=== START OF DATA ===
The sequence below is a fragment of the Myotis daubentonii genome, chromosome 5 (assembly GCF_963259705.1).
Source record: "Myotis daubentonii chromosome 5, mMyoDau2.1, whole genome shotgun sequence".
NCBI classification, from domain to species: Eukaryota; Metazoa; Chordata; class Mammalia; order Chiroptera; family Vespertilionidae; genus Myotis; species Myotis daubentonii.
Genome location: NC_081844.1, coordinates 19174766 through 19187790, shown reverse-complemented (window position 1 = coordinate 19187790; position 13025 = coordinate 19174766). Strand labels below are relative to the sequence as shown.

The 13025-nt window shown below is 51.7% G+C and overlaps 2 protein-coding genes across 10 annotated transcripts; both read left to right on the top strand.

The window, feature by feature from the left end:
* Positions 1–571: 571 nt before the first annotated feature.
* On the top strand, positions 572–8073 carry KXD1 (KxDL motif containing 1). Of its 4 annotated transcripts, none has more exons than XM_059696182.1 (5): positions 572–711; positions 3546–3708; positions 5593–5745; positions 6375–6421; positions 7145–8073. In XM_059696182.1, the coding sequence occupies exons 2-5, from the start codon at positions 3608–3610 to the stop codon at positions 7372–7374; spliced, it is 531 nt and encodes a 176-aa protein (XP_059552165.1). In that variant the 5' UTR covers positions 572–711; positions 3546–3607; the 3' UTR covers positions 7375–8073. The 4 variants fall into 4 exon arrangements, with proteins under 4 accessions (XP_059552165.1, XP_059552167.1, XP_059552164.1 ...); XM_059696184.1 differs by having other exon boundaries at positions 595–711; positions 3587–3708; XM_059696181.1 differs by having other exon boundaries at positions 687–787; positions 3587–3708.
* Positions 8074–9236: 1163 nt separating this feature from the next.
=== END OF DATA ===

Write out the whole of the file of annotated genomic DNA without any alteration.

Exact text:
The sequence below is a fragment of the Myotis daubentonii genome, chromosome 5 (assembly GCF_963259705.1).
Source record: "Myotis daubentonii chromosome 5, mMyoDau2.1, whole genome shotgun sequence".
NCBI classification, from domain to species: Eukaryota; Metazoa; Chordata; class Mammalia; order Chiroptera; family Vespertilionidae; genus Myotis; species Myotis daubentonii.
Genome location: NC_081844.1, coordinates 19174766 through 19187790, shown reverse-complemented (window position 1 = coordinate 19187790; position 13025 = coordinate 19174766). Strand labels below are relative to the sequence as shown.

The 13025-nt window shown below is 51.7% G+C and overlaps 2 protein-coding genes across 10 annotated transcripts; both read left to right on the top strand.

The window, feature by feature from the left end:
* Positions 1–571: 571 nt before the first annotated feature.
* On the top strand, positions 572–8073 carry KXD1 (KxDL motif containing 1). Of its 4 annotated transcripts, none has more exons than XM_059696182.1 (5): positions 572–711; positions 3546–3708; positions 5593–5745; positions 6375–6421; positions 7145–8073. In XM_059696182.1, the coding sequence occupies exons 2-5, from the start codon at positions 3608–3610 to the stop codon at positions 7372–7374; spliced, it is 531 nt and encodes a 176-aa protein (XP_059552165.1). In that variant the 5' UTR covers positions 572–711; positions 3546–3607; the 3' UTR covers positions 7375–8073. The 4 variants fall into 4 exon arrangements, with proteins under 4 accessions (XP_059552165.1, XP_059552167.1, XP_059552164.1 ...); XM_059696184.1 differs by having other exon boundaries at positions 595–711; positions 3587–3708; XM_059696181.1 differs by having other exon boundaries at positions 687–787; positions 3587–3708.
* Positions 8074–9236: 1163 nt separating this feature from the next.